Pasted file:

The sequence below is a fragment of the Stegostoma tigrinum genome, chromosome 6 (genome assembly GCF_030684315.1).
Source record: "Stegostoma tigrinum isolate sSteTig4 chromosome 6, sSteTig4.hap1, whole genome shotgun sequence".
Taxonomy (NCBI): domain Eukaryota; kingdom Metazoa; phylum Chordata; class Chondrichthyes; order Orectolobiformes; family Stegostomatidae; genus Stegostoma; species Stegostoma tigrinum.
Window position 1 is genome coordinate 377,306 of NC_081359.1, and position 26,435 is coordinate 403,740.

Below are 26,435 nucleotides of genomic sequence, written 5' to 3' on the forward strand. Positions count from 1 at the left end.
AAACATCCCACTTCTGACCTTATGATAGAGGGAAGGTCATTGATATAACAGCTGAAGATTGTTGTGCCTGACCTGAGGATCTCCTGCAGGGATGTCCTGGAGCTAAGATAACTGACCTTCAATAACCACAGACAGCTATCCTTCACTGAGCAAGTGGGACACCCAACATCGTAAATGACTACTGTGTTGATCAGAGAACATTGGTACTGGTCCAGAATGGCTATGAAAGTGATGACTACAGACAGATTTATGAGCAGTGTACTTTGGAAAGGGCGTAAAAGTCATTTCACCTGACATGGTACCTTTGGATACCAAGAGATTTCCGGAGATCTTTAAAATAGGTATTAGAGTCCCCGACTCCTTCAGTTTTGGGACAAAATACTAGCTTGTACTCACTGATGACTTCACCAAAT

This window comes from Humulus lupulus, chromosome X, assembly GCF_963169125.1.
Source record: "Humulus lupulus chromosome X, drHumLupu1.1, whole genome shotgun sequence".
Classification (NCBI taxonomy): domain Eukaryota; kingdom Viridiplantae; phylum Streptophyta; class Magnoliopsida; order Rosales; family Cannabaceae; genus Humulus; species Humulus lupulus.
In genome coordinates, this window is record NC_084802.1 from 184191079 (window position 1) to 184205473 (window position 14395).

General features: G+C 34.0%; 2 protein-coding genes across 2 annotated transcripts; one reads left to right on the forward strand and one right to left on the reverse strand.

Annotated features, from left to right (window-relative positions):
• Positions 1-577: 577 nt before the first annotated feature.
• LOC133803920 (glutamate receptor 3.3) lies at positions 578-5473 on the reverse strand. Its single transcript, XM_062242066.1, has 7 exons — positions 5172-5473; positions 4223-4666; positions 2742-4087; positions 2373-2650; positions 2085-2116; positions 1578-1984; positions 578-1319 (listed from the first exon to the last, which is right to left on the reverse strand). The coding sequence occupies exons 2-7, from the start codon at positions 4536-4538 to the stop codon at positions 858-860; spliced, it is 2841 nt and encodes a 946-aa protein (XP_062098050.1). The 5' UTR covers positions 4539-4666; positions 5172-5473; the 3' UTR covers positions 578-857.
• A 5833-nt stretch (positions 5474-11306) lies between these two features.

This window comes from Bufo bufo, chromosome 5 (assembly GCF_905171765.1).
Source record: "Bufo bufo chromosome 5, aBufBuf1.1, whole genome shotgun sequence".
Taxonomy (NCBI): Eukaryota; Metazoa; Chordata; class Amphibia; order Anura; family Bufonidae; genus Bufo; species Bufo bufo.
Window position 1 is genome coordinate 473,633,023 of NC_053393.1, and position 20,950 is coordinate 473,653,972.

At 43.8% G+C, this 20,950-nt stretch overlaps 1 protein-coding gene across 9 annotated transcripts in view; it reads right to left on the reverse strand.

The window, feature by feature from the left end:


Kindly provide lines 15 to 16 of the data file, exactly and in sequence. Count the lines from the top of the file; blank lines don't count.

• A 5833-nt stretch (positions 5474-11306) lies between these two features.

This window comes from Bufo bufo, chromosome 5 (assembly GCF_905171765.1).